Furnaces and Boilers: The Difference

Both furnaces and boilers produce and distribute heat. A boiler is a vessel that heats water and then pushes the steam or hot water through a system of pipes via radiators, baseboards, or underfloor radiant heating. A furnace forces heated air through ducts, which is why it’s sometimes called a “forced hot air” system. Keep in mind that replacing filters and cleaning ductwork on a regular basis preserves the air quality in your home or business and can extend the life of your system.

  • Wide variety of fuels: oil, gas, pellet, and cord wood
  • Zone heating: boilers let you heat only the rooms you want to
  • Use existing ductwork: furnaces integrate with air conditioning

Repair vs. Replace

Repairing or retrofitting a system to a new fuel source is possible, but the return on that investment may be lower than total replacement. We recommend replacing your system if any one of the following applies:

  • Older than 15 years
  • Has a pilot light
  • Was converted to a different fuel from its original design
  • AFUE rating is below 80% (poor energy-to-heat conversion)

AFUEs and MMBTUs

Furnaces and boilers are rated by Annual Fuel Utilization Efficiency (AFUE), calculated by dividing how well a unit converts energy to heat by the amount of fossil fuel energy it consumes over the course of a heating season. A British Thermal Unit (BTU) is the amount of energy needed to heat one pound of water by one degree Fahrenheit. Heating is typically measured by dollar cost per million BTUs (MMBTUs).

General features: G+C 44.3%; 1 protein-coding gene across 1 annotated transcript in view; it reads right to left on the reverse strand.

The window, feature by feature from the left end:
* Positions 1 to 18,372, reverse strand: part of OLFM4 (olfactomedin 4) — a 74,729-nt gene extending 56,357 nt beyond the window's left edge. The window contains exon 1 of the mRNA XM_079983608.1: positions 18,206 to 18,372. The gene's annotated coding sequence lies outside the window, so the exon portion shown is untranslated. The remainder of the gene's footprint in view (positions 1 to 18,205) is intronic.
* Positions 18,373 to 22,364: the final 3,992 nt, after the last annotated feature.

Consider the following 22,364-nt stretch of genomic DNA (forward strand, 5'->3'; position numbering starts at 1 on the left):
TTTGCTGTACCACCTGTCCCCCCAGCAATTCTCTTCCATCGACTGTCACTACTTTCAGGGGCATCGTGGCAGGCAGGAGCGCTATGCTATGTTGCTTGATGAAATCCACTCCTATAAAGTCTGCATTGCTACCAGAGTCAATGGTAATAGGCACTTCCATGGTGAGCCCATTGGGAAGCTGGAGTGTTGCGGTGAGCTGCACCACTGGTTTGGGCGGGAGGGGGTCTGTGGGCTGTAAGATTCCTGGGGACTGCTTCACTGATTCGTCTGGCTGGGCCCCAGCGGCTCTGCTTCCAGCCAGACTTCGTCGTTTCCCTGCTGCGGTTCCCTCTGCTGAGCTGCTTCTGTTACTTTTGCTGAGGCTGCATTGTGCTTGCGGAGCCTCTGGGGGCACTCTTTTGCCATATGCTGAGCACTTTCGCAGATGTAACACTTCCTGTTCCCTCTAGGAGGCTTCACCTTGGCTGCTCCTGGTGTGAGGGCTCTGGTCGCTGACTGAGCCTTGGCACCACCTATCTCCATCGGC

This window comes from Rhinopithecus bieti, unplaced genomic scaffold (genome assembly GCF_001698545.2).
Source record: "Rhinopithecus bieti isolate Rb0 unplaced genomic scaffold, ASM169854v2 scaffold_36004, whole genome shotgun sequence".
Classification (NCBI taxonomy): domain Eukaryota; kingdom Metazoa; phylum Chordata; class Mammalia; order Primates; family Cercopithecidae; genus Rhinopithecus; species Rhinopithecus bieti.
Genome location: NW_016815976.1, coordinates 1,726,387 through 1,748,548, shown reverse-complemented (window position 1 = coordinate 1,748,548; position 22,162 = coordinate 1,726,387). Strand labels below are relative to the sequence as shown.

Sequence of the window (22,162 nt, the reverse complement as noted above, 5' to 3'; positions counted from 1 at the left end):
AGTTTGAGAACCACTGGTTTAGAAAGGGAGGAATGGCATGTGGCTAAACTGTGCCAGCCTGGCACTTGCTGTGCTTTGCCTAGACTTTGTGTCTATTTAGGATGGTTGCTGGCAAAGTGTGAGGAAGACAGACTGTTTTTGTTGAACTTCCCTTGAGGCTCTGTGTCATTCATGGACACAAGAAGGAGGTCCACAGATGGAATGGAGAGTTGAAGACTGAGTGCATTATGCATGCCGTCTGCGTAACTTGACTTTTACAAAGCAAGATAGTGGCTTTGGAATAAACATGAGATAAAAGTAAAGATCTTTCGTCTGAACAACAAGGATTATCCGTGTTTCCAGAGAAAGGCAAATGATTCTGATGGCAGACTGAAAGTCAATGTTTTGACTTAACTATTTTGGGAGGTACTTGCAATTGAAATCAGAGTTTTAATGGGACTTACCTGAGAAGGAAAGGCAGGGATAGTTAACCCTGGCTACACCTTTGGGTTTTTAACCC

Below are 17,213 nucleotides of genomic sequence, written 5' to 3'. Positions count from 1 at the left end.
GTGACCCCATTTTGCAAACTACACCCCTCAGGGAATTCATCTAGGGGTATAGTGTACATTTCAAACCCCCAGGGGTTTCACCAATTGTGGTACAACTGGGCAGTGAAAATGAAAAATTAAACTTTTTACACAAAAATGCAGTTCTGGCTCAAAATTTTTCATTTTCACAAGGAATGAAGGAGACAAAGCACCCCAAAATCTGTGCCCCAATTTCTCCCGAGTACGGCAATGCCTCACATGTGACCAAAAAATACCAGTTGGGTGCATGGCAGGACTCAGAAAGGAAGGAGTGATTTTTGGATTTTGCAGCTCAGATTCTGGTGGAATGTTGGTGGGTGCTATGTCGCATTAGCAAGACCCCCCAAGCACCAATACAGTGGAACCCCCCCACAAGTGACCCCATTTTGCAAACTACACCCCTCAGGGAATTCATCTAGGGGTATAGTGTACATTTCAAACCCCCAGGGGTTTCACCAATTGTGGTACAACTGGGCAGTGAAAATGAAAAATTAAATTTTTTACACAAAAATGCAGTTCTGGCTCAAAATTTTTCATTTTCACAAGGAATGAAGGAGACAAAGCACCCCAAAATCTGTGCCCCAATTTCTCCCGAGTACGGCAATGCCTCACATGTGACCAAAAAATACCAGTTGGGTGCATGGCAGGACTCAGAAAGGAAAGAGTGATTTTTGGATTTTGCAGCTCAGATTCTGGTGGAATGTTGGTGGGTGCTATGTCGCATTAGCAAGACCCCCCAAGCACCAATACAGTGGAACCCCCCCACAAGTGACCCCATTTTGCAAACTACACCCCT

• New units rate up to 95% AFUE, older units as low as 56%
  • A typical home uses 60 to 100 MMBTUs per year
  • Compare fuels by their cost per MMBTU: range from $15 for wood to $40 for oil

Compatible Fuels

Many homes in the US use a furnace or boiler for heat, in part because they work with so many different fuel sources. Today, the most cost-effective fuels for furnaces and boilers are natural gas and pellets. Cord wood, plentiful and cheap in Vermont, can also be a good choice if you have the storage capacity. Electric-powered heat pumps can also be very efficient. Contact us for advice on the right solution for you.

Commercial Heating

Many Vermont businesses heat with rooftop furnace units, which are uniformly rated at 82% AFUE. Integrated controls can help regulate air flow, distribution, cooling, and ventilation, letting a business use only the heat it needs, when needed. For hotels and inns, these controls often include occupancy sensors to avoid heating and cooling empty spaces. In general, maximizing efficiencies via control systems is far cheaper and easier than buying a new system.